Perhaps equally devastating for the ’stache’s popularity in straight society was the running joke in the first four Police Academy movies — from 1984 to 1987 — in which hapless male characters find themselves trapped in a fictional gay club, the neon-lit Blue Oyster Bar, where they’re forced to dance with fuzzy-lipped leathermen. It was an increasingly unfunny gag, which simultaneously managed to entrench a daft homophobic stereotype and torpedo the mustache as a macho status symbol for straight men.

What really made mustaches utterly unwearable, though, wasn’t so much their association with gay and S&M subcultures but that — as epitomized by those Blue Oyster skits — they became the subject of ridicule. Hawksley points out that when “it stopped having that macho look about it, the man with the mustache became a bit of a joke. It was the bank manager, the annoying teacher…”

If the mustache’s appeal was entirely wrapped up with its machismo, how did it acquire its super-manly image in the first place? For Hawksley, the answer lies in its surprisingly important place in military history. Facial hair initially became a trend thanks to British soldiers fighting the Crimean War in the mid-1850s. Says Hawksley: “It was the first time they’d ever been able to grow a beard in the army, simply because they hadn’t been able to shave — the shaving water would freeze; they didn’t have enough shaving soap… And so when they came back, it was the sign of a hero because the Crimean War was so widely publicized.”

Elaborate face topiary acquired a similar heroic status during the American Civil War in the following decade, with the U.S. Army having relaxed its outright ban on mustaches (except for soldiers serving in the cavalry regiments) in 1857. In military traditions on both sides of the Atlantic, full beards quickly gave way to mustaches as the mark of a whiskered warrior. Incredibly, while beards were banned from 1860 onwards, the British Army actually required all soldiers to grow mustaches until World War I; after that, they became associated with the higher ranks, especially in the Royal Air Force.

Even today, while U.S. Army regulations outlaw beards, mustaches are permitted as long as they “will not present a chopped off or bushy appearance, and no portion of the mustache will cover the upper lip line, extend sideways beyond a vertical line drawn upward from the corners of the mouth… or extend above a parallel line at the lowest portion of the nose.”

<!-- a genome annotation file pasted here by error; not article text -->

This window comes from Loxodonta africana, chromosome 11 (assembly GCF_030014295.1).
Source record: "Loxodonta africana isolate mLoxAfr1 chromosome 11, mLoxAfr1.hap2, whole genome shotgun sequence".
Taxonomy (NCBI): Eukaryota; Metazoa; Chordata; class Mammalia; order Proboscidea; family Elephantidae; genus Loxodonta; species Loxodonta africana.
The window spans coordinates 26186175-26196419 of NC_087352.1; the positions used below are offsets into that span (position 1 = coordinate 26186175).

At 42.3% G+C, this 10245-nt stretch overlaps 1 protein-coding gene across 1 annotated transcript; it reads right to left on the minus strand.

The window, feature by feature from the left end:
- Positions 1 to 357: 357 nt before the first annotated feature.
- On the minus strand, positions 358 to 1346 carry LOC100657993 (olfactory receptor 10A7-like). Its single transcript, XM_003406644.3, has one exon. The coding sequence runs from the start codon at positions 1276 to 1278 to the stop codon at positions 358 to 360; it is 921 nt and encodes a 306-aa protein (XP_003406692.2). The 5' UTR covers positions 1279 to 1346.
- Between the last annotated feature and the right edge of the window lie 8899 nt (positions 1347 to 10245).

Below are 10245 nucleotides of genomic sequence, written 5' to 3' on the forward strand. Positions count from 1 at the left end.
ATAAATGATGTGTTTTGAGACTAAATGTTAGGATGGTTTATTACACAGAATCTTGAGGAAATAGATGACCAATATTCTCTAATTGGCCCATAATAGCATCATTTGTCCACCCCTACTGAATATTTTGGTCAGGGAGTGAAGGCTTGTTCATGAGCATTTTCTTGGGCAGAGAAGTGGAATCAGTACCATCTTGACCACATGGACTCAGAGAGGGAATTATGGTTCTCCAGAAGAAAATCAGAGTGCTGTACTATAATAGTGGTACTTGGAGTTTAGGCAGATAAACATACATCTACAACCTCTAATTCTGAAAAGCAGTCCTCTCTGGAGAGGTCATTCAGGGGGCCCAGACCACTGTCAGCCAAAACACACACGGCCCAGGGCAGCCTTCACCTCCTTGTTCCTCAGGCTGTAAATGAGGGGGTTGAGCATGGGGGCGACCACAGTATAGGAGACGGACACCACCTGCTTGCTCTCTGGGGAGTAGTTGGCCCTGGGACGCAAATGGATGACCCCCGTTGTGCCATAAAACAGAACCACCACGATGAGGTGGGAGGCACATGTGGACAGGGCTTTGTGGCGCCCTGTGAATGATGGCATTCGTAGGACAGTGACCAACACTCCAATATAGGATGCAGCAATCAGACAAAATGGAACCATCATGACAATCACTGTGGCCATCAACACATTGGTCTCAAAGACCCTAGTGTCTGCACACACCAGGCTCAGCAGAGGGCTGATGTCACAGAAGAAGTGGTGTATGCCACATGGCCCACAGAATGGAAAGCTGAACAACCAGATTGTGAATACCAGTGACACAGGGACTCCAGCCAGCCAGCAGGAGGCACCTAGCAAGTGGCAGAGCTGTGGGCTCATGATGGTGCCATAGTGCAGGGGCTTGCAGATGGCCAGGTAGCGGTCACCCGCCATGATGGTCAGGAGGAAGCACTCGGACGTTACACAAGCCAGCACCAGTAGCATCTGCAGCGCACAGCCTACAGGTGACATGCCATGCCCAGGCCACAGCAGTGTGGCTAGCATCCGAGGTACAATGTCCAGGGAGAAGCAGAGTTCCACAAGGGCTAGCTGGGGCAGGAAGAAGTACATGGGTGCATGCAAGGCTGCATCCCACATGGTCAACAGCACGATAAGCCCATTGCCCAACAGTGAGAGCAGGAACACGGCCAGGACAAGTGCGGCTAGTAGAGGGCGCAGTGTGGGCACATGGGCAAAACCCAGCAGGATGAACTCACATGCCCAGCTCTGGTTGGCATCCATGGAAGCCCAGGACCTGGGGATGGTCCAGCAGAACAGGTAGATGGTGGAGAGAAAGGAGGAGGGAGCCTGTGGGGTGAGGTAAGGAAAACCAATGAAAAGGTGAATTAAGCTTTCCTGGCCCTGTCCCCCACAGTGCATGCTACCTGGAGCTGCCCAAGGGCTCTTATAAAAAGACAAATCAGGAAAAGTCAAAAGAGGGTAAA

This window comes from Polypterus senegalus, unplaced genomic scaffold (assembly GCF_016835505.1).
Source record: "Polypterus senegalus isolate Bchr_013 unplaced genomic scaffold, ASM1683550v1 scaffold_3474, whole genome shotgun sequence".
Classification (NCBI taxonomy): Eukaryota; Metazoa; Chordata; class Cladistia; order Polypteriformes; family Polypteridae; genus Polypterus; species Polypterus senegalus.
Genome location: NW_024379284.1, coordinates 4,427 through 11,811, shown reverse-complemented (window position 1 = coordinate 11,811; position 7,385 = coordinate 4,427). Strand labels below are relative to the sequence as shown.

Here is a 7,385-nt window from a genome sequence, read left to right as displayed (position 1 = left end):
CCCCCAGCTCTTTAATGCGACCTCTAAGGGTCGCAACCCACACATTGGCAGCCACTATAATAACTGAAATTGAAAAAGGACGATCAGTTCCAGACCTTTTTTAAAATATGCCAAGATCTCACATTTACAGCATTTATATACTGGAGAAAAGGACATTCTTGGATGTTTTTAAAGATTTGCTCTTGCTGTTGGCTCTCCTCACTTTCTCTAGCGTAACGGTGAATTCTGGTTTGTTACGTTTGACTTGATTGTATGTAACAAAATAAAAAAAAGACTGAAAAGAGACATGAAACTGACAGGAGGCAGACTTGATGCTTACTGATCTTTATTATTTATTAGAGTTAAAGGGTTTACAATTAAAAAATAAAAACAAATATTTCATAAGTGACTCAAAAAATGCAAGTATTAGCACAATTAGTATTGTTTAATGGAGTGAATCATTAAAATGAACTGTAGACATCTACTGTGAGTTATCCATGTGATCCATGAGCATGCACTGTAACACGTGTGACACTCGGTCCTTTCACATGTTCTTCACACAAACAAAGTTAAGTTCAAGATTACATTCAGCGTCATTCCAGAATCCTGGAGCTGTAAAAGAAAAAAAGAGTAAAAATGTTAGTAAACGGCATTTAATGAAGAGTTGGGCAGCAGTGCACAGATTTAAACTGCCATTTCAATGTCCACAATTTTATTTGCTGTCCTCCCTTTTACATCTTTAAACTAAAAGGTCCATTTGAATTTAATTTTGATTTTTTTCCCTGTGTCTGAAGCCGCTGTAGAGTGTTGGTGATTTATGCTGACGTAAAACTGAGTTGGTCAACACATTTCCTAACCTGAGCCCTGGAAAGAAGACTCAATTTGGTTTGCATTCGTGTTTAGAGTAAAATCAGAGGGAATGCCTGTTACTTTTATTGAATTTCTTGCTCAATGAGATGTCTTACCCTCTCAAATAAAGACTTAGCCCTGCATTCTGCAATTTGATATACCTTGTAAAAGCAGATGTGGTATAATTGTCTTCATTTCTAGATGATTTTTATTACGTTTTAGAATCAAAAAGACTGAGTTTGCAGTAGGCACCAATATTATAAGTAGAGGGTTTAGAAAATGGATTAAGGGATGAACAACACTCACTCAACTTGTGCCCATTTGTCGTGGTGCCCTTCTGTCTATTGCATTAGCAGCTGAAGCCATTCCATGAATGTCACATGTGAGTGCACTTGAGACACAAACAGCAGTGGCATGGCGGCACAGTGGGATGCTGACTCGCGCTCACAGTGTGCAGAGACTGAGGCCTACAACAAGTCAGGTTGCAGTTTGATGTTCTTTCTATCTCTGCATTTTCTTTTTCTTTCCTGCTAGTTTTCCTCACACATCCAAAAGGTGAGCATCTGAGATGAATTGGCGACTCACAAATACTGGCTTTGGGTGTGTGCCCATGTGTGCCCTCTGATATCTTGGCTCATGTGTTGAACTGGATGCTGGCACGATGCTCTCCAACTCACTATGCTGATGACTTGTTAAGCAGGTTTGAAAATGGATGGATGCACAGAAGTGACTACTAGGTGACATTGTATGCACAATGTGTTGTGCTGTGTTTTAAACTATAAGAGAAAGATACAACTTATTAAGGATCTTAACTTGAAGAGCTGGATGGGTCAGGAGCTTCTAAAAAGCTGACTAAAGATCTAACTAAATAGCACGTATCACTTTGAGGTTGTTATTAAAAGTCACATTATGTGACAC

Hawksley applauds the mustache’s tentative return to fashion in recent years, which she attributes to Movember, the annual sprouting of sponsored lip shrubs to raise awareness of men’s health issues. “The fashionistas on the street started to grow mustaches and not just for Movember,” she says. “They’d grow one and then think, Oh, I quite like it. But the real hipster mustache — the Hercule Poirot, Edwardian-style mustache, which is waxed and shaped in a certain way — that’s really fashionable now.”

But in reviving the mustache as an ironic prank, hasn’t Movember consigned it to kitsch for all eternity? “I think the whole idea of the kitsch mustache is deeply fashionable,” counters Hawksley. “It’s worn proudly with ironic collusion. The irony is the whole point of it.”

While we might think of ironic hipster face-fuzz as a recent phenomenon, the idea of the mustache as a guerrilla fashion statement, worn with an air of knowing self-parody, goes back much further than we realize — something Hawksley understands better than most. Her great-great-great grandfather, Charles Dickens, was a pioneer for Victorian-era facial hair, and in the 1840s, long before he developed his famous long, “door-knocker” beard, he began his whiskery experiments with mustaches.

“He had a competition about growing a mustache with his friend, the artist Daniel Maclise,” explains Hawksley. “Most of his friends and family absolutely hated it.” In a letter to Maclise in 1844, at a time when facial hair of any stripe was deeply unfashionable, Dickens summed up his feelings about his recent dalliances with top-lip drapery: “The mustaches are glorious, glorious. I have cut them shorter, and trimmed them a little at the ends to improve their shape. They are charming, charming. Without them, life would be a blank.”